January 27, 2010

Searching for Survival in Port-au-Prince

Port-au-Prince was a city plagued by poverty before the earthquake. Now, poverty has turned into a search for survival for the majority of the population. People's houses have been destroyed, so they are sleeping in tents anywhere they can find a place. People's places of employment are no longer functional, so they have no money to buy food. There is food in Port-au-Prince - both from relief efforts and in stores. However, there is not an efficient distribution system in effect, thus people must be creative or lucky to find food.

As we drove around Port-au-Prince on Monday, we saw plenty of evidence of people looking for food. At several junctions, we saw people crowded outside of places where aid was being distributed. We met several pastors outside one of the UN military bases who were soliciting food for their congregation. They complained to us about the lack of food and the poor nutritional quality of the food available – mostly white rice and sardines.

We also saw many people looking for water. There were long lines at places where water was available. We saw people walking around with buckets and jugs looking for water to fill them. I even saw a man cup his hands and drink from a puddle on the ground.

There are tent cities all over the place in Port-au-Prince. These makeshift housing settlements lack all of the basic amenities. There is no running water to wash dishes or clothes or oneself. Most have no sanitation services, so people have nowhere to use the bathroom. This in itself could lead to a major public health problem and there does not seem to be an immediate solution available to prevent that.

A lot of food has been pouring into Haiti from abroad, but it has not been reaching everyone who needs it. One of the major problems seems to be the distribution efforts. In the newspapers, I have read that there are security concerns with regard to food distribution. On Tuesday, I saw people from the World Food Organization delivering food to an orphanage. They were accompanied by armed guards.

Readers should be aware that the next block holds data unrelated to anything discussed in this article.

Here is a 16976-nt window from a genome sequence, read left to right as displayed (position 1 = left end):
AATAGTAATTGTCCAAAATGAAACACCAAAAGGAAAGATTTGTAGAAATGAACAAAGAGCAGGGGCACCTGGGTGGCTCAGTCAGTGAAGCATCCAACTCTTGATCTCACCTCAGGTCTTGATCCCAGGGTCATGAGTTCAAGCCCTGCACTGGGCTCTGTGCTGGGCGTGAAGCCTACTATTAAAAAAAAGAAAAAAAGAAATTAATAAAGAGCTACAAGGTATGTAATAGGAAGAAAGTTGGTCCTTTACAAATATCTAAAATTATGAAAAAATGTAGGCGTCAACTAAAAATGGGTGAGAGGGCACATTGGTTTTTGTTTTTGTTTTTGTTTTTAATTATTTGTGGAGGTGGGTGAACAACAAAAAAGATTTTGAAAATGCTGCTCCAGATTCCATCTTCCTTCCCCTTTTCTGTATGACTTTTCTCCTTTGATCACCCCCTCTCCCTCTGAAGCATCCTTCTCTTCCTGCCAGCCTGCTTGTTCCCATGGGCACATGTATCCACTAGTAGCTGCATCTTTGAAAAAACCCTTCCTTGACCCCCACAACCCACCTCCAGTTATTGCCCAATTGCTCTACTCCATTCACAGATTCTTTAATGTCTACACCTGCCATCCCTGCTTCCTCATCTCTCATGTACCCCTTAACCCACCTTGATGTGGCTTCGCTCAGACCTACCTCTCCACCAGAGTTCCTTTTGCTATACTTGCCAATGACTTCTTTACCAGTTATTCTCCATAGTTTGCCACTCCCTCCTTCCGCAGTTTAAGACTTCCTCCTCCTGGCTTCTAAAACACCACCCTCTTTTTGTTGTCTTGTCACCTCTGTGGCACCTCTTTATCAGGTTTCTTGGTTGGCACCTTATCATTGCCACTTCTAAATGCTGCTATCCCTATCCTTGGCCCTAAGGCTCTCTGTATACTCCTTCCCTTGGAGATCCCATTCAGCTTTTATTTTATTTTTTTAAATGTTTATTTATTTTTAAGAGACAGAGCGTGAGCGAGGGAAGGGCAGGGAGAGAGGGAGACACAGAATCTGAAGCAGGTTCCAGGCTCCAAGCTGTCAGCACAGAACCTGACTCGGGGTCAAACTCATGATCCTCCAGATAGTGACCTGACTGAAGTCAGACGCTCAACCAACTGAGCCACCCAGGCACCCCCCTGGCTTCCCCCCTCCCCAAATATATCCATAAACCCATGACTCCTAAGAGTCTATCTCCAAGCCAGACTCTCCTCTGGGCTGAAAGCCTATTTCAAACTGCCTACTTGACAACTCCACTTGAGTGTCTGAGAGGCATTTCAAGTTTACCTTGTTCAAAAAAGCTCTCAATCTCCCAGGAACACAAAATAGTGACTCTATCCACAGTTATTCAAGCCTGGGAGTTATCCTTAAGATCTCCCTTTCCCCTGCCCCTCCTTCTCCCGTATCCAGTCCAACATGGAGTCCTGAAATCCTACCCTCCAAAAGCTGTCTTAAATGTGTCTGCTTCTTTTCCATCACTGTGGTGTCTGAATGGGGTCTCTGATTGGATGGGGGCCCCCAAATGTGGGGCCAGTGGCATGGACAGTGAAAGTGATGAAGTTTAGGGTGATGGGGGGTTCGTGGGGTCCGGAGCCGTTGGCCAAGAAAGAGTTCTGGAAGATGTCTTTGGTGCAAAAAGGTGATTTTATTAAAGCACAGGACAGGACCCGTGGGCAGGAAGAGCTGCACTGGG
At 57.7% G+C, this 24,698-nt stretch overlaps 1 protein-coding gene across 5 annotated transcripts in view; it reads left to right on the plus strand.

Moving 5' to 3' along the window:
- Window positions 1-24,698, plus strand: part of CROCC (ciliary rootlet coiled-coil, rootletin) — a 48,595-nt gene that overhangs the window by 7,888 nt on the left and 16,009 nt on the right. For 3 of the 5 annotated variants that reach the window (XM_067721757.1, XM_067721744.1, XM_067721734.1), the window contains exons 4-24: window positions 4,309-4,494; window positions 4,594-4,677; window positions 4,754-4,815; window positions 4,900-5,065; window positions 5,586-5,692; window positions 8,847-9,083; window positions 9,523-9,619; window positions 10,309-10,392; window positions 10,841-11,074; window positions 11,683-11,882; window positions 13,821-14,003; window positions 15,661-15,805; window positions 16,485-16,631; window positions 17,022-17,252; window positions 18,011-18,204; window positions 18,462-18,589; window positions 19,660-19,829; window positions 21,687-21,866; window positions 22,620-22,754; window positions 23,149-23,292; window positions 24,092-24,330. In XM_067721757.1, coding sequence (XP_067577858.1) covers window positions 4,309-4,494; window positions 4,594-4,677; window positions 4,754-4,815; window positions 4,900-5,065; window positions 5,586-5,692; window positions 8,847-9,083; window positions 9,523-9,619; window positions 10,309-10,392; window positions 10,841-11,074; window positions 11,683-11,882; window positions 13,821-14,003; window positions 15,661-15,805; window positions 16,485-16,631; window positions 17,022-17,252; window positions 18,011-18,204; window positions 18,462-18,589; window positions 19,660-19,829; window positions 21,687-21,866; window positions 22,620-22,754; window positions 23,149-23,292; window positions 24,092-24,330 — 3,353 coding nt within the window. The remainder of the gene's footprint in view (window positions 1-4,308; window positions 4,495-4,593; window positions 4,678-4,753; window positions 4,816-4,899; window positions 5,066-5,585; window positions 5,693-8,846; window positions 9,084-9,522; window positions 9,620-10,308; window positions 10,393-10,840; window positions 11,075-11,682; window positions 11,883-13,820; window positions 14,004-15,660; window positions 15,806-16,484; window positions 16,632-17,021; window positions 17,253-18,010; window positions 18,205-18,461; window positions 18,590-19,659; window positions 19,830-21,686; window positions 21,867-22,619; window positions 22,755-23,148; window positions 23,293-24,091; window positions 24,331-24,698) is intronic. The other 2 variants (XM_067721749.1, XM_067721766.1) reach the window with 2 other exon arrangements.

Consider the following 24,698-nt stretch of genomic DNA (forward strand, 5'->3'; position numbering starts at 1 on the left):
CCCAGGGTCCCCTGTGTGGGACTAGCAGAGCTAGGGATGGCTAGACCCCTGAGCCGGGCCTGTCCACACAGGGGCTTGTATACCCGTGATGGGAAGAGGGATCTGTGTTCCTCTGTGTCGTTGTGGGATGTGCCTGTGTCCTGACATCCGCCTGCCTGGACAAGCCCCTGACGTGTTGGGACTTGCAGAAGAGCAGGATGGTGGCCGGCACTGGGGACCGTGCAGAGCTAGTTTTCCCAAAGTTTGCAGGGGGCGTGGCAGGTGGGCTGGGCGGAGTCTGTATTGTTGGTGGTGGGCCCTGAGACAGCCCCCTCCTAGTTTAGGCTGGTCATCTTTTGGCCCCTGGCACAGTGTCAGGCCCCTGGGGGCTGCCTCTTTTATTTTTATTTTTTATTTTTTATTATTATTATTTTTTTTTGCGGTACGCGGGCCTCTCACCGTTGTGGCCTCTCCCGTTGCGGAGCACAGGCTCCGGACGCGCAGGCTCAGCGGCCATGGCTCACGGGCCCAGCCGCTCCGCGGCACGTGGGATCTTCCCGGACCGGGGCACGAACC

The only guns I have seen in Port-au-Prince, in fact, are those that belong to people in uniforms. The city is crawling with US soldiers and UN soldiers, and there are a few Haitian police officers with guns. Although people surely are desperate for food, I have not seen much evidence of attacks or violent robberies. Instead, I have seen lines of people waiting for food and water, and people using their creativity to look for food anywhere they can find it.

I have heard time and time again that there is plenty of food and water in Port-au-Prince, but that it is not reaching the people it needs to reach. The distribution effort is too slow and not systematic enough.

There are markets and supermarkets, but so many people are out of work that they do not have money to buy food. There are also restaurants open and roadside stands that sell food. Again, this food is only available to people who have money to pay for it. There are private companies that sell water that can fill up your buckets or tanks with just a phone call. In Port-au-Prince, you can survive if you have the money to do so. If not, you are forced to search for food and water and hope that you are lucky enough to be close by when the distribution effort begins.

Access to cash is a big problem in Port-au-Prince. There are long lines outside of all the working money transfer facilities. Banks have no outside lines, so cannot receive any foreign wire transfers. The only people with access to cash are those who have money saved in the bank. And, they have only had access since Saturday, as the banks were closed until then.

Many of the people in Port-au-Prince are out of work, and spend their days searching for food and water and somewhere to use the bathroom. At the same time, there is a lack of resources to distribute the food. It seems to me that there must be some way to put people to work distributing food. However, I have not seen any efforts to put Haitians to work in food and water distribution. Instead, Haitians walk around all day hoping they will be lucky enough to be at the right place at the right time – when one of the many aid organizations are distributing aid.

1 comment:

  1. Thanks for posting this on-the-ground report. ka